“You get different ideas when people come at things from different perspectives, and you get a more rounded view and often improved decisions,” says Penny Burnett, HR Director at Volkswagen Group UK, explaining her belief in the need to promote diversity in the work place.
“The automotive industry is facing its biggest ever transformation. We have to place the customer at the centre of everything we do. Having a diverse employee base that represents the diversity of society and therefore our customers, provides the best opportunity to drive creativity, innovation and support the achievement of our business goals.”
Penny believes the automotive industry’s digital future will require people with different skillsets, opening up opportunities that could potentially make the industry more attractive to women. Penny comments: “Our vehicles will be electric, sold and marketed with associated services and our e-commerce capability will be vital to our success. This offers us a fantastic opportunity to broaden the appeal to women to take up careers within Volkswagen Group. For example in digital, marketing, e-commerce, electric vehicles, organisation development, to name just a few areas.”
To support the attractiveness of job roles at Volkswagen Group UK, Penny highlights that job roles are written in a way that demonstrates the activities required, rather than being a list of key accountabilities. “If we post a role about planning, we talk about it in the roundest terms,” she explains. “For example, the role requires great stakeholder engagement and management internally in the UK and with our Brand factories for example in Germany and Spain. This means liaising with people from different teams and cultural backgrounds who have had different work experiences. Our roles are equally interesting to men and women and we try to convey that. It’s about ensuring potential applicants not only see the range of roles on offer but also the softer, transferrable skills we need that can sometimes be ignored.”
The company has multiple routes for women to advance their careers at all levels: “We profile jobs, individuals and initiatives that reflect our general balance around diversity, from our graduates through to our senior people, and our most experienced team members who’ve worked here for 25 years plus.”
Externally, the company is targeting different sectors in order to attract a more diverse talent pool, particularly to include females. “We actively look for managers from outside automotive who have directly transferrable soft and hard skills. For instance, we’ve made hires from Avon and Home Retail Group in the recent past – women who have the right skillsets who just need to make that step into applying them in a different industry.”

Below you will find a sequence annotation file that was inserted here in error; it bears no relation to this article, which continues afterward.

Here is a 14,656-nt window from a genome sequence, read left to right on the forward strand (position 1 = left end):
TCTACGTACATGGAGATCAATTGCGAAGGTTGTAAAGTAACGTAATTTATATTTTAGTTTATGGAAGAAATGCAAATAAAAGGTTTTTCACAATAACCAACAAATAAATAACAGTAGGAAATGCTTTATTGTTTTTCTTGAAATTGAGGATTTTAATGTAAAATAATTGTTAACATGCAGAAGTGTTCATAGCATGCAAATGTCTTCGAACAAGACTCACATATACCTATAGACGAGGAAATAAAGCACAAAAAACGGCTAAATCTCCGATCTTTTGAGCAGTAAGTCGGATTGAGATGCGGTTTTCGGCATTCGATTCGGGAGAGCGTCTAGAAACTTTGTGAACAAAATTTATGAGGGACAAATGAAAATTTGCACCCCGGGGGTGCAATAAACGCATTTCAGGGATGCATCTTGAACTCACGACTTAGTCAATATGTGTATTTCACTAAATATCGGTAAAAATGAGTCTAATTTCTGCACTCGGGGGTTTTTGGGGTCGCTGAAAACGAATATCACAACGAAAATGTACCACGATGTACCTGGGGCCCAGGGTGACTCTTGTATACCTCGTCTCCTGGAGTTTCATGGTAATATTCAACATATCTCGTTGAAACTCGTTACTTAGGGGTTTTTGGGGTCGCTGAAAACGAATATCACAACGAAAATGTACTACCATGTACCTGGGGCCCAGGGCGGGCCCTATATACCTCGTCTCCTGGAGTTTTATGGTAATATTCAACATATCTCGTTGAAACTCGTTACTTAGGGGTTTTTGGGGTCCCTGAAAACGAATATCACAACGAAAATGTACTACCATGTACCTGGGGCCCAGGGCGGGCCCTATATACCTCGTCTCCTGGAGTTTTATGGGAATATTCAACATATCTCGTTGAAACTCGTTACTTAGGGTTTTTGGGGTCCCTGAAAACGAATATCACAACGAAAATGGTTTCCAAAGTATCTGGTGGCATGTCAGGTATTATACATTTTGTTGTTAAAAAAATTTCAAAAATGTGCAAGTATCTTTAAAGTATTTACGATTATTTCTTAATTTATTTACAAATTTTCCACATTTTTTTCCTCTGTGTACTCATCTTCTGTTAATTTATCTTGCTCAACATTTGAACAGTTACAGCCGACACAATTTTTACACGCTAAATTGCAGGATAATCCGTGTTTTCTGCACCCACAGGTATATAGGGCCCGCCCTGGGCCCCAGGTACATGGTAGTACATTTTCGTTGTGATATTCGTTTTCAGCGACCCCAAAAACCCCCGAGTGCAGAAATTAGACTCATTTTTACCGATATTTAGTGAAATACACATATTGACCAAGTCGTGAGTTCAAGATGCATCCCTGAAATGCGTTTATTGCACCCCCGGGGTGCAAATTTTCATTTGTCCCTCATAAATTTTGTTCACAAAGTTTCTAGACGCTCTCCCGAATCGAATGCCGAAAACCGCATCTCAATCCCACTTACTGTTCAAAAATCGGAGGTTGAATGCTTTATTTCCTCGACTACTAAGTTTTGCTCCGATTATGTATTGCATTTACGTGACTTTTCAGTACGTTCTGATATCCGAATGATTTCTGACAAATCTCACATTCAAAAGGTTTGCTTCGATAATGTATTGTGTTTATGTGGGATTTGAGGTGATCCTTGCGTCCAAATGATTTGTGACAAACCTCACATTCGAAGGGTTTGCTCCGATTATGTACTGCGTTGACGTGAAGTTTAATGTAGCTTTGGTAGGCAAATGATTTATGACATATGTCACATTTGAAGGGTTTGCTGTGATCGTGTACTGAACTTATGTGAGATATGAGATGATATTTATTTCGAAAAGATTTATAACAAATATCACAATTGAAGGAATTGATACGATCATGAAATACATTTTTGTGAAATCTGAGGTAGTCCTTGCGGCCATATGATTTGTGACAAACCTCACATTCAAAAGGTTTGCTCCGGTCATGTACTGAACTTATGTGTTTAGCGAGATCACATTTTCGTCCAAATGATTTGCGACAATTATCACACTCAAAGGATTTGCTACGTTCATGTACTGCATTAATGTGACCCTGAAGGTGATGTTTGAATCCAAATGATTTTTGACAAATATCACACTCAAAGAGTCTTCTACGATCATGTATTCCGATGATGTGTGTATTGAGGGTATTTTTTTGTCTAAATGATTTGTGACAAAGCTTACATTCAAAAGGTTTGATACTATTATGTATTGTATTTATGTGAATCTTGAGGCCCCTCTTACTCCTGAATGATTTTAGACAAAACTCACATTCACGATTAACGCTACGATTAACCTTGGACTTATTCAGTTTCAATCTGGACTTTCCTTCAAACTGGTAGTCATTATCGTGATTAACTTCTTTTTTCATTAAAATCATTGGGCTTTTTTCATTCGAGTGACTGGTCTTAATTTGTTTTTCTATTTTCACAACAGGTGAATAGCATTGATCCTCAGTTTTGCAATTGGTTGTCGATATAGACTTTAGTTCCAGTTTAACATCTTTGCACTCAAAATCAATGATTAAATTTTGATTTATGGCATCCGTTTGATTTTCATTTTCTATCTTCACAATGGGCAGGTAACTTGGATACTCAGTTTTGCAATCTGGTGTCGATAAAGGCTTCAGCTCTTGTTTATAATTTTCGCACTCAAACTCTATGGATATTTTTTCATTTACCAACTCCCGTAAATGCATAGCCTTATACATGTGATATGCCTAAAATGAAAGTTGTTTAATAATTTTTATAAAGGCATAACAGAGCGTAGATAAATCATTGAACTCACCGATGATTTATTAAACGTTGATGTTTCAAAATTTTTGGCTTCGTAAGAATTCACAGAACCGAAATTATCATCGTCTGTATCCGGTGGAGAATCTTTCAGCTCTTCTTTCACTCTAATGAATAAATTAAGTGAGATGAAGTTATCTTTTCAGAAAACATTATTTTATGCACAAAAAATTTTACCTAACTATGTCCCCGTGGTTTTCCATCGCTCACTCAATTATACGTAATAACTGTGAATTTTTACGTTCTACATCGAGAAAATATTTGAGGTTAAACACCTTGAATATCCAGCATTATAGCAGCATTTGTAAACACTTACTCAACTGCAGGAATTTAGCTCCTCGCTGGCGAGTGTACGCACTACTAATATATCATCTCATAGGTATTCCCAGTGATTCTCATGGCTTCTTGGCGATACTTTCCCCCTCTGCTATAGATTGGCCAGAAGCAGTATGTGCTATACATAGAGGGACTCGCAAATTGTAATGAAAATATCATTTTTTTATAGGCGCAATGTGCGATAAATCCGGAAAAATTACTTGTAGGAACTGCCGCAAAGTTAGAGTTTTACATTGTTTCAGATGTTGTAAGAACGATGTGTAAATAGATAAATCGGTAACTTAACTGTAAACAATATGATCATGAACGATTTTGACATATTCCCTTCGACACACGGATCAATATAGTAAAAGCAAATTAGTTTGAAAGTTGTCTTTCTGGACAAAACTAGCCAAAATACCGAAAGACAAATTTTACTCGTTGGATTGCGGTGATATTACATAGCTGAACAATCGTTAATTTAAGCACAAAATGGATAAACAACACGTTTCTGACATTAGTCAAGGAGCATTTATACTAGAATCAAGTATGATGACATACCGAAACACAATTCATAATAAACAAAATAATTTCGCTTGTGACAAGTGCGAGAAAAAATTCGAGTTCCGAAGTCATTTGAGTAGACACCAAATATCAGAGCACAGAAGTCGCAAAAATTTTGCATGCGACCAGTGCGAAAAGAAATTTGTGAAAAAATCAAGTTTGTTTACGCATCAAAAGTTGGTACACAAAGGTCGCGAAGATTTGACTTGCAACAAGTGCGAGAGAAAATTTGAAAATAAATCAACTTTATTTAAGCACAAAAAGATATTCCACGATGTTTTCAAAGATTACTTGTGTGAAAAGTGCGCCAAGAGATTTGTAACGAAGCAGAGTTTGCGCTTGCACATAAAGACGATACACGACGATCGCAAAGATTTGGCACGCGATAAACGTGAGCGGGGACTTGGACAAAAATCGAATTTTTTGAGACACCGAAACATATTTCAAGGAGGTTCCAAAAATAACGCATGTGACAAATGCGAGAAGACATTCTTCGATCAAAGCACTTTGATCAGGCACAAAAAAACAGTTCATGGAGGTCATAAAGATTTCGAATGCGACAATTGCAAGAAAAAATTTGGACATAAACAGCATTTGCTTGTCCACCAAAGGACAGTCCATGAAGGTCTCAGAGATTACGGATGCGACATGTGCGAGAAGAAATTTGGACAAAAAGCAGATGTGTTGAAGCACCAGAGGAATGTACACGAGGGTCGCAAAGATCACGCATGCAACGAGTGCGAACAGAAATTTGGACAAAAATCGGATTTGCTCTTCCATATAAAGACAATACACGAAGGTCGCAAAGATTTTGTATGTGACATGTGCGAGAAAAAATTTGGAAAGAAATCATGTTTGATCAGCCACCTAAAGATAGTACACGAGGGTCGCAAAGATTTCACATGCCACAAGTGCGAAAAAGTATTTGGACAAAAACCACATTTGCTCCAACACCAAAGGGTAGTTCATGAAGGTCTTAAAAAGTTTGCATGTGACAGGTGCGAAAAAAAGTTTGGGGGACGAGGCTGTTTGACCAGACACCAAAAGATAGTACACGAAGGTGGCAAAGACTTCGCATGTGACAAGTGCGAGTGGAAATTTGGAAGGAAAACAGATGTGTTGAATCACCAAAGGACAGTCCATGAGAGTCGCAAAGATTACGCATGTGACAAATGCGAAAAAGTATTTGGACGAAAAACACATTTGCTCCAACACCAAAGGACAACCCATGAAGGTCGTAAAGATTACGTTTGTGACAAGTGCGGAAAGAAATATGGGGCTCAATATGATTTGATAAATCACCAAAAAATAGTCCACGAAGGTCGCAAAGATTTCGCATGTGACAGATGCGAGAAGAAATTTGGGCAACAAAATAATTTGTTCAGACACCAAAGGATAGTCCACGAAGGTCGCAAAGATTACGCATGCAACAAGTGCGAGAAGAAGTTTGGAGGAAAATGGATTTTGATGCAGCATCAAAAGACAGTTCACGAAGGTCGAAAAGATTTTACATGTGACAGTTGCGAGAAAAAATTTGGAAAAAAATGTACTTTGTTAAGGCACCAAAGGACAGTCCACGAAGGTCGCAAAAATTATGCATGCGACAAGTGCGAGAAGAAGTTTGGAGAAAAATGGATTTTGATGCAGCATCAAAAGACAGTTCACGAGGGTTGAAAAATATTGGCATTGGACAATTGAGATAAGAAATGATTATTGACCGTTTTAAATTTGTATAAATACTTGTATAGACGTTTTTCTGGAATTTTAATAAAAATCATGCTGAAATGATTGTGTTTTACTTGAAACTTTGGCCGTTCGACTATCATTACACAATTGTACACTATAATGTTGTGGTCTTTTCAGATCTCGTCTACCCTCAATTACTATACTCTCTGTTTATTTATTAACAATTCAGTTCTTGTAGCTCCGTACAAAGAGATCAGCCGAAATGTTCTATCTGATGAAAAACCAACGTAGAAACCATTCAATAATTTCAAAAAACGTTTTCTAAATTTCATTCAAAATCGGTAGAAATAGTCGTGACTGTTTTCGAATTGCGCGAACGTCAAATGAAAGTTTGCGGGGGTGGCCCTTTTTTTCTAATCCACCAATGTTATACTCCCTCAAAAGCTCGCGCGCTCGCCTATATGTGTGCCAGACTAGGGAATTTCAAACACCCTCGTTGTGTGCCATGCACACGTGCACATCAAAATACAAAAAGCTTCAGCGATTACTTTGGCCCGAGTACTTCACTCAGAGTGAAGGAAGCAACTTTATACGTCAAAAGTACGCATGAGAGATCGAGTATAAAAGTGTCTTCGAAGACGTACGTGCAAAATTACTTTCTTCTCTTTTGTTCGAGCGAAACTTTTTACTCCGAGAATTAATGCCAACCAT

Driving the difference
When talking to female students about the opportunities in automotive, Penny says it makes a real difference having a graduate-level person or early-career female talk to them about their experience. She explains: “A woman in her 50s standing up and talking about her career is all well and good, but my experience and career history will be very different to the experience ahead of our younger generations. If we can demonstrate that we already have female colleagues at the early stages of their career who are excited, engaged and really passionate about working in the automotive sector and specifically at Volkswagen Group UK, you can see students and young women really connecting. They start to see them as role models and it makes understanding how they got into their roles and what they actually do day-in-day-out really current and relevant.”
It’s something the team are hoping they will be able to help with at the 30% Club’s Inspiring Automotive Women’s Day, which is being hosted at Volkswagen Group’s National Learning Centre in Milton Keynes on 3 May. The event is sponsoring 100 female schoolchildren to hear women talk about the potential for great careers in the automotive industry generally as well as at Volkswagen Group UK, including the retail network and global headquarters.
Shaping meaningful roles
These initiatives are making a positive impact on the company’s hiring rates: “We always look for the best person for the job but while more men apply for our roles, the number of women who go through to interview is proportionately higher. Right now our hiring ratio is nearly 50/50 which is where we would like it to be.” However, Penny adds the company is continuing to focus on achieving gender balance in its management roles.
As she explains: “We have a broad cross-section of females in the middle layer of our organisation and we have initiatives such as mentoring and sponsorship programmes in place to help women break through into more senior roles.
“In many instances, our female talent needs to take time out for maternity leave. Returning to work means trying to balance looking after your family with keeping up the momentum in your career. We have programmes that support females when they both leave for and return from maternity leave.”
Penny concludes: “The support and development you receive as an individual is an important part of releasing potential.” She points to the mentoring she received on her own career path: “My previous boss was really instrumental in helping me progress my career from an HR Business Partner, then to Head of HR Operations, and ultimately into my Director role. That guidance focused on my development, improving my confidence and preparing me ahead of time for that next move. It works, which is why we think it’s important to invest in the management and development of our people with a specific focus on diversity and progressing our female talent. It’s about helping people to thrive in their job and reach their full potential.”